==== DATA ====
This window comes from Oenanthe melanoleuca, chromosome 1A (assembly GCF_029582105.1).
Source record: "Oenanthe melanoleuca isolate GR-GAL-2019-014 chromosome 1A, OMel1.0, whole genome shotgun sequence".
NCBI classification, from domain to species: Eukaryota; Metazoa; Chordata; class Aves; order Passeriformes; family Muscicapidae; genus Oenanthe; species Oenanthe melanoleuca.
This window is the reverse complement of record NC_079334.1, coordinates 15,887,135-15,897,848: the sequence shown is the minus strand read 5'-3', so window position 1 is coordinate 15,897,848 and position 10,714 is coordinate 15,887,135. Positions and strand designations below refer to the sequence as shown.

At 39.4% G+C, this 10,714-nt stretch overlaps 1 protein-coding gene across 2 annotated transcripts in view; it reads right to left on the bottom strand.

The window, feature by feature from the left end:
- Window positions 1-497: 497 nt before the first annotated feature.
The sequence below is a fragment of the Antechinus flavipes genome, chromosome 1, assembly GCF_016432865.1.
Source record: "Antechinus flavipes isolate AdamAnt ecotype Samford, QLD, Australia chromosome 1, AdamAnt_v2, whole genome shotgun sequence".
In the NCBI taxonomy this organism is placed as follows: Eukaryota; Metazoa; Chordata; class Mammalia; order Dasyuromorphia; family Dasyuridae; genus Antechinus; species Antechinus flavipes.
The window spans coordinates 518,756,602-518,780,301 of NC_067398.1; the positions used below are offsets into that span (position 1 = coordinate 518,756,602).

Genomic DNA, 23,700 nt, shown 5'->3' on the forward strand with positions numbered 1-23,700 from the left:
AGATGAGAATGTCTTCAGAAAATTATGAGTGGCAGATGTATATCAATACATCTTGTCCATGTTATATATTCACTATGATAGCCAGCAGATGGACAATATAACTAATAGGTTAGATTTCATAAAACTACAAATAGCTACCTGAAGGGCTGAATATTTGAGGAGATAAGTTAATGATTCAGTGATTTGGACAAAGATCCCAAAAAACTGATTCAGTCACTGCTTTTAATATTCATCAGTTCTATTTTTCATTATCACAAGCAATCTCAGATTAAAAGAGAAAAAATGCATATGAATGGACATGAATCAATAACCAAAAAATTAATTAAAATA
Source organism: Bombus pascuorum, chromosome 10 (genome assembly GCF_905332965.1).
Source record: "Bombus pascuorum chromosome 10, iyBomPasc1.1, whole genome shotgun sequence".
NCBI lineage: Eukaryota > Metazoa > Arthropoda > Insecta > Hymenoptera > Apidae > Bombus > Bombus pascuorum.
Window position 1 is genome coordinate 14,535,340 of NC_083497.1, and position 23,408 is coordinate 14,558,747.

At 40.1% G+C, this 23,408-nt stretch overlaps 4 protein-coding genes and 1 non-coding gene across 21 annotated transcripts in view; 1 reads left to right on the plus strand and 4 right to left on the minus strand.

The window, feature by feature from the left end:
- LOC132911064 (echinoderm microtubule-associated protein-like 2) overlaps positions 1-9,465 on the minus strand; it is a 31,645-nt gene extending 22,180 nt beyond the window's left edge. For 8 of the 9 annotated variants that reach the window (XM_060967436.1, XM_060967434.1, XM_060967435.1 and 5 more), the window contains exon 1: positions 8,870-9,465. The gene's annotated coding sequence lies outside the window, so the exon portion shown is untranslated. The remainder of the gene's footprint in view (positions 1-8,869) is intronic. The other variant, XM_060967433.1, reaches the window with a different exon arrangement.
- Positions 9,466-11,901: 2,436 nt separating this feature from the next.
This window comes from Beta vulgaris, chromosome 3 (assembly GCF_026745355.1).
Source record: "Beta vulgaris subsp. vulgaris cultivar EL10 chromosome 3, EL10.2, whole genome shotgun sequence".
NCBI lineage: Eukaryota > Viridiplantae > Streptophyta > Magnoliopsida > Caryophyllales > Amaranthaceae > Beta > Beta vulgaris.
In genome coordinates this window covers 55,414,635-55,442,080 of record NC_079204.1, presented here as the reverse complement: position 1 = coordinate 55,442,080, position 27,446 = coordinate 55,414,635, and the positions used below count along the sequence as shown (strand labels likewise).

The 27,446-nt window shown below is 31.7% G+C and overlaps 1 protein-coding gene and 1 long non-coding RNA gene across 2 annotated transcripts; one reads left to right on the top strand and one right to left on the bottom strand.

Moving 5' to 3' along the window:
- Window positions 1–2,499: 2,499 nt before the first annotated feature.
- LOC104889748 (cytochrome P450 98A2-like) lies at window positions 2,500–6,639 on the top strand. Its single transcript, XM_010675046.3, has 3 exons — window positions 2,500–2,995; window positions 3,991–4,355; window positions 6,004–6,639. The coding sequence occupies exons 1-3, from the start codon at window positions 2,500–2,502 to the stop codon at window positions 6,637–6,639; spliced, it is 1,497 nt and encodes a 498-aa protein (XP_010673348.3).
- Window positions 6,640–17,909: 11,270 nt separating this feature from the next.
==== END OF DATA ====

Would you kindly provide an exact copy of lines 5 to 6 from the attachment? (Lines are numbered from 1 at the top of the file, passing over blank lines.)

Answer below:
At 39.4% G+C, this 10,714-nt stretch overlaps 1 protein-coding gene across 2 annotated transcripts in view; it reads right to left on the bottom strand.

The window, feature by feature from the left end: